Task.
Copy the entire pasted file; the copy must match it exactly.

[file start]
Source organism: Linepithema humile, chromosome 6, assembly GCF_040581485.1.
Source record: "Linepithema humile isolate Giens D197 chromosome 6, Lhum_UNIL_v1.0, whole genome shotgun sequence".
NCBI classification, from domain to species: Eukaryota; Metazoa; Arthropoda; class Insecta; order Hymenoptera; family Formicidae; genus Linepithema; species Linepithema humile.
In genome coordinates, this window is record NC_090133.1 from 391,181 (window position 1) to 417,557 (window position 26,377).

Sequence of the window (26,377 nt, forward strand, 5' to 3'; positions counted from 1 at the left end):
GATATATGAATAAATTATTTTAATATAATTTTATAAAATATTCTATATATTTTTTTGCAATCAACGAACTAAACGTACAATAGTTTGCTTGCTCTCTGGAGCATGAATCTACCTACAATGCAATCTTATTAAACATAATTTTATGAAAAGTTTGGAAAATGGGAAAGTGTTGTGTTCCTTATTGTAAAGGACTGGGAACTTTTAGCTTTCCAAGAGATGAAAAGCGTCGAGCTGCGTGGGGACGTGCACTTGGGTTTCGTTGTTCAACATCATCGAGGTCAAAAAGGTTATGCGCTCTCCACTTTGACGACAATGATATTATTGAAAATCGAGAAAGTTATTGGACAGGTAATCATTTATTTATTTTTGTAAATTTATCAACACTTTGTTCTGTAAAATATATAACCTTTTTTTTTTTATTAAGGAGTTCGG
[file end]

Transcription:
Source organism: Linepithema humile, chromosome 6, assembly GCF_040581485.1.
Source record: "Linepithema humile isolate Giens D197 chromosome 6, Lhum_UNIL_v1.0, whole genome shotgun sequence".
NCBI classification, from domain to species: Eukaryota; Metazoa; Arthropoda; class Insecta; order Hymenoptera; family Formicidae; genus Linepithema; species Linepithema humile.
In genome coordinates, this window is record NC_090133.1 from 391,181 (window position 1) to 417,557 (window position 26,377).

Sequence of the window (26,377 nt, forward strand, 5' to 3'; positions counted from 1 at the left end):
GATATATGAATAAATTATTTTAATATAATTTTATAAAATATTCTATATATTTTTTTGCAATCAACGAACTAAACGTACAATAGTTTGCTTGCTCTCTGGAGCATGAATCTACCTACAATGCAATCTTATTAAACATAATTTTATGAAAAGTTTGGAAAATGGGAAAGTGTTGTGTTCCTTATTGTAAAGGACTGGGAACTTTTAGCTTTCCAAGAGATGAAAAGCGTCGAGCTGCGTGGGGACGTGCACTTGGGTTTCGTTGTTCAACATCATCGAGGTCAAAAAGGTTATGCGCTCTCCACTTTGACGACAATGATATTATTGAAAATCGAGAAAGTTATTGGACAGGTAATCATTTATTTATTTTTGTAAATTTATCAACACTTTGTTCTGTAAAATATATAACCTTTTTTTTTTTATTAAGGAGTTCGG